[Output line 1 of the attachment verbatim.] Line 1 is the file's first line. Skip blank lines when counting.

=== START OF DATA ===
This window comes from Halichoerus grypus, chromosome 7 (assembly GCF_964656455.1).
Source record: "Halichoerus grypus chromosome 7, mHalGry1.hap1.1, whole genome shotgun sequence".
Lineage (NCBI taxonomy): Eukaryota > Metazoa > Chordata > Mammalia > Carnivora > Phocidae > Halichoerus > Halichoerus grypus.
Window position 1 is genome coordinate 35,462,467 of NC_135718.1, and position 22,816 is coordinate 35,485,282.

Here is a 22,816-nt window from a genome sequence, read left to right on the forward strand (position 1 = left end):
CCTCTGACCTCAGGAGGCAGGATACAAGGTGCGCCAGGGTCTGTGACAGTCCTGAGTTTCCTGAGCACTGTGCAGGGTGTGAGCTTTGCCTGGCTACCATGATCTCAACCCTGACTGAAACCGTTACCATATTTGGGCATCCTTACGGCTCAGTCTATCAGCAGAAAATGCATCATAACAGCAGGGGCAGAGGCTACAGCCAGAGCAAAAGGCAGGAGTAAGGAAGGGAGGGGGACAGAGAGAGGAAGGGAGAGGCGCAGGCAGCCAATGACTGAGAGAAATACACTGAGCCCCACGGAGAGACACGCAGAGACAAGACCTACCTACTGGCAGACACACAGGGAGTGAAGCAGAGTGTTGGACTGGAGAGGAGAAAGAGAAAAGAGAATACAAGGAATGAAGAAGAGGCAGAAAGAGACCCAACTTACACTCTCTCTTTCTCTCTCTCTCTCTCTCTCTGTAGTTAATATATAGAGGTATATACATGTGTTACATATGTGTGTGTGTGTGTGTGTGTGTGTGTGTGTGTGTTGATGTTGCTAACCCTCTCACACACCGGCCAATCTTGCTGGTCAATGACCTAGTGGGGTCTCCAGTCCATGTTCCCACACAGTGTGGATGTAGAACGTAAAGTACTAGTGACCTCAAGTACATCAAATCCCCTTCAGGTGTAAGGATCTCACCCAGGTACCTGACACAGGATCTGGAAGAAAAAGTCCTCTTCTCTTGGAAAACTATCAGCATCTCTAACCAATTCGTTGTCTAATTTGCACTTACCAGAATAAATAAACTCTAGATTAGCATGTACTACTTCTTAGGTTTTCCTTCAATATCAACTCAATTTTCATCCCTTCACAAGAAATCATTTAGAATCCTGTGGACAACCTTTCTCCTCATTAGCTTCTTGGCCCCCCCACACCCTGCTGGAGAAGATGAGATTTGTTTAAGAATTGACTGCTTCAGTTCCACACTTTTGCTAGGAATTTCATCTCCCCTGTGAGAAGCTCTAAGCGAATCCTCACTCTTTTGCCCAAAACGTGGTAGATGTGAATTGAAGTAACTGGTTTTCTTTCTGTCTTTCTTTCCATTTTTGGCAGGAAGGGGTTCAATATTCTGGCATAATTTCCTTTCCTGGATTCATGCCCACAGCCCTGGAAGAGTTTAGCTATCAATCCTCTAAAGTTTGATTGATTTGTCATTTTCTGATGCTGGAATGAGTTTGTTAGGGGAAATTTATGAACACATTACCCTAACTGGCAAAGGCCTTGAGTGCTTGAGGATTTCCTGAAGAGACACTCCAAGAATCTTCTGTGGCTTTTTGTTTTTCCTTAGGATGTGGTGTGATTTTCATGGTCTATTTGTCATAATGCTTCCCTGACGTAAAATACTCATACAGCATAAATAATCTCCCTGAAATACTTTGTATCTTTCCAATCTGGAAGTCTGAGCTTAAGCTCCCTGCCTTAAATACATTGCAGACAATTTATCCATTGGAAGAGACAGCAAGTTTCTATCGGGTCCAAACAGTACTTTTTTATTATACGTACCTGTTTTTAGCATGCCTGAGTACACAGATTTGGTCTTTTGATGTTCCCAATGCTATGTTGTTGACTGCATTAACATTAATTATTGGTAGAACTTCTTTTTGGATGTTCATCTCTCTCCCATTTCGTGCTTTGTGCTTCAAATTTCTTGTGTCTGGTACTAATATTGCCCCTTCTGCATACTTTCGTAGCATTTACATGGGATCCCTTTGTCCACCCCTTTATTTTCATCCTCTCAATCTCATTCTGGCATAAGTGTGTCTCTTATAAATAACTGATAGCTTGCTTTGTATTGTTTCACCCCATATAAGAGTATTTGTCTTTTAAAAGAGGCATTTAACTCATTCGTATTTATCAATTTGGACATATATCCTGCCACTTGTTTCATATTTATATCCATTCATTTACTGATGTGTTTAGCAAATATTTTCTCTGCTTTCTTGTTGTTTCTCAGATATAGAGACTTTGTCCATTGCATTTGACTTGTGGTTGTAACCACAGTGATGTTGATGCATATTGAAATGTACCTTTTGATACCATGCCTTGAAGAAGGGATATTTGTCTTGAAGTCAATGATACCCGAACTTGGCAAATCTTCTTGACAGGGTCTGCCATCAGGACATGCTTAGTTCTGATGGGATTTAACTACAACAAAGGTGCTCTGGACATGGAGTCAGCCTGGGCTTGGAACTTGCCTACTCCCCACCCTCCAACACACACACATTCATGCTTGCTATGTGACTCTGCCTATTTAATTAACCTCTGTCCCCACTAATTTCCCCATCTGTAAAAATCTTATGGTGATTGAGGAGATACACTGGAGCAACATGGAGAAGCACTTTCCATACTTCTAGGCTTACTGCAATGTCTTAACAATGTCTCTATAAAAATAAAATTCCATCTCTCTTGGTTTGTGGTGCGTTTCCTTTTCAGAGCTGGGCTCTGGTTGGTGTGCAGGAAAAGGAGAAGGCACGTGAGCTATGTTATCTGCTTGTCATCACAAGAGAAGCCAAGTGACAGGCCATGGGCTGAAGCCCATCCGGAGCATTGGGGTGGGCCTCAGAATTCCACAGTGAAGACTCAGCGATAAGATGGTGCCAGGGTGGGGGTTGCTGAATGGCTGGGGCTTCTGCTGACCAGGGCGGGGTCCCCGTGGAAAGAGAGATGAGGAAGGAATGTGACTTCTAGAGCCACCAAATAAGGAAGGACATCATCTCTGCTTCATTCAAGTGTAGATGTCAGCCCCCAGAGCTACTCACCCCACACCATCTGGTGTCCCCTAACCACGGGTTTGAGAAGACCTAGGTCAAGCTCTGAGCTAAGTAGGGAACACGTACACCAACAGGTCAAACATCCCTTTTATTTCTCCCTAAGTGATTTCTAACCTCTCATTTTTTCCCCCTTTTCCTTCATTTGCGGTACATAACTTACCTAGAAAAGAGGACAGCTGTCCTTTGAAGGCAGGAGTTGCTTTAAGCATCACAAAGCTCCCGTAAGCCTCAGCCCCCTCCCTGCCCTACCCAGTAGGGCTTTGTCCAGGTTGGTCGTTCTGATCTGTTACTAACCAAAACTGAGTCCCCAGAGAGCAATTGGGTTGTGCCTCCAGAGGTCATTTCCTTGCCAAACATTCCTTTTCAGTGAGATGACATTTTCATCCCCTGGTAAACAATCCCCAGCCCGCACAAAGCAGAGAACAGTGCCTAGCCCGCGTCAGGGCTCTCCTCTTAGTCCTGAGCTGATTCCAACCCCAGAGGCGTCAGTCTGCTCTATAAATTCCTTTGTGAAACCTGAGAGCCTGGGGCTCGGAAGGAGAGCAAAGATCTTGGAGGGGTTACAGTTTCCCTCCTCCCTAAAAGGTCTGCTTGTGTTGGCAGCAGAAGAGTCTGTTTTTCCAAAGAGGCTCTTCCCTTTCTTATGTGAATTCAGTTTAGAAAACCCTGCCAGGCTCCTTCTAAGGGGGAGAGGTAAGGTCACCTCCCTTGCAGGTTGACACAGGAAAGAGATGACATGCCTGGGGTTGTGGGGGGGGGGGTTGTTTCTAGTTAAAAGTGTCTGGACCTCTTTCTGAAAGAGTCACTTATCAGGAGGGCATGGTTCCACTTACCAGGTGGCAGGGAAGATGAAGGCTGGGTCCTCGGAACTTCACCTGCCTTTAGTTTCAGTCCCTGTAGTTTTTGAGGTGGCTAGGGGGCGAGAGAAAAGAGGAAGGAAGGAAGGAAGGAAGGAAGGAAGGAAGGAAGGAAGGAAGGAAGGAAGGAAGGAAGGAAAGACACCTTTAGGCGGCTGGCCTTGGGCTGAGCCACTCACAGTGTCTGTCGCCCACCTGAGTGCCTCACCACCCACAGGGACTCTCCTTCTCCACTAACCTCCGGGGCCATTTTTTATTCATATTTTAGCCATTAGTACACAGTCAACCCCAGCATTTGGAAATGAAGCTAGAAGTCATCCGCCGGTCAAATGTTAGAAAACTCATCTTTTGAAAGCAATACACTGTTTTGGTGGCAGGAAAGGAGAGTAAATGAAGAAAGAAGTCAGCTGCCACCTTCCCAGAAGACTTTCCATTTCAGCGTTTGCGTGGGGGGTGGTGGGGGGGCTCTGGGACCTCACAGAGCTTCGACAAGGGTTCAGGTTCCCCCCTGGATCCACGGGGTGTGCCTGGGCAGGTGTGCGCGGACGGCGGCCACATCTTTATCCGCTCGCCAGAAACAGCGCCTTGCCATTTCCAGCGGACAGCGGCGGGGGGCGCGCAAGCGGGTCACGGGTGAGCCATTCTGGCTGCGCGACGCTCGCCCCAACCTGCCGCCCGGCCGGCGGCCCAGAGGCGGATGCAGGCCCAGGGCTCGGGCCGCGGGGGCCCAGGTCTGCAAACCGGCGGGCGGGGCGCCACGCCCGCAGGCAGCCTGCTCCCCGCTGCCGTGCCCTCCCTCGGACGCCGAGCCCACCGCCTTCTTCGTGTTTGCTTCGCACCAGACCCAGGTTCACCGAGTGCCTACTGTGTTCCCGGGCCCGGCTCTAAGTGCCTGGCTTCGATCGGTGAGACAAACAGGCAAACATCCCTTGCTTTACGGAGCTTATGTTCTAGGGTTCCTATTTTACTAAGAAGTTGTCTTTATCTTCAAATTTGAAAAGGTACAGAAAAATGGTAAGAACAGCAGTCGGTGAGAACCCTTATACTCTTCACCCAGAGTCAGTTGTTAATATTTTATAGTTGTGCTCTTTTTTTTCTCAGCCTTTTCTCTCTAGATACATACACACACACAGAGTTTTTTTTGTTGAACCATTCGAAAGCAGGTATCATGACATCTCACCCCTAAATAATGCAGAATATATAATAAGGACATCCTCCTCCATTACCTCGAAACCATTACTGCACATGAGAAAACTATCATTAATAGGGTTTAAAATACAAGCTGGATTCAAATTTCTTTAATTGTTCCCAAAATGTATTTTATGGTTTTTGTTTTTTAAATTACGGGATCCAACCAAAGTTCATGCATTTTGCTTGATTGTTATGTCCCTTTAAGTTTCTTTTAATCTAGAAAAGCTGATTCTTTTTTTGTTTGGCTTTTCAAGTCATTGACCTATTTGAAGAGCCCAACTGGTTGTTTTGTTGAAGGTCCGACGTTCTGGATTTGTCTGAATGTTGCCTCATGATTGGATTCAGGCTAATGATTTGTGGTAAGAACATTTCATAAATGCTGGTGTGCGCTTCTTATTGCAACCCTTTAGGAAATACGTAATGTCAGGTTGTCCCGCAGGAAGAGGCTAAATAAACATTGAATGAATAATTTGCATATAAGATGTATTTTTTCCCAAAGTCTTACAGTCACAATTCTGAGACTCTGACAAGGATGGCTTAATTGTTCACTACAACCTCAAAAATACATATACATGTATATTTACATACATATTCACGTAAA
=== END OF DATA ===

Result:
This window comes from Halichoerus grypus, chromosome 7 (assembly GCF_964656455.1).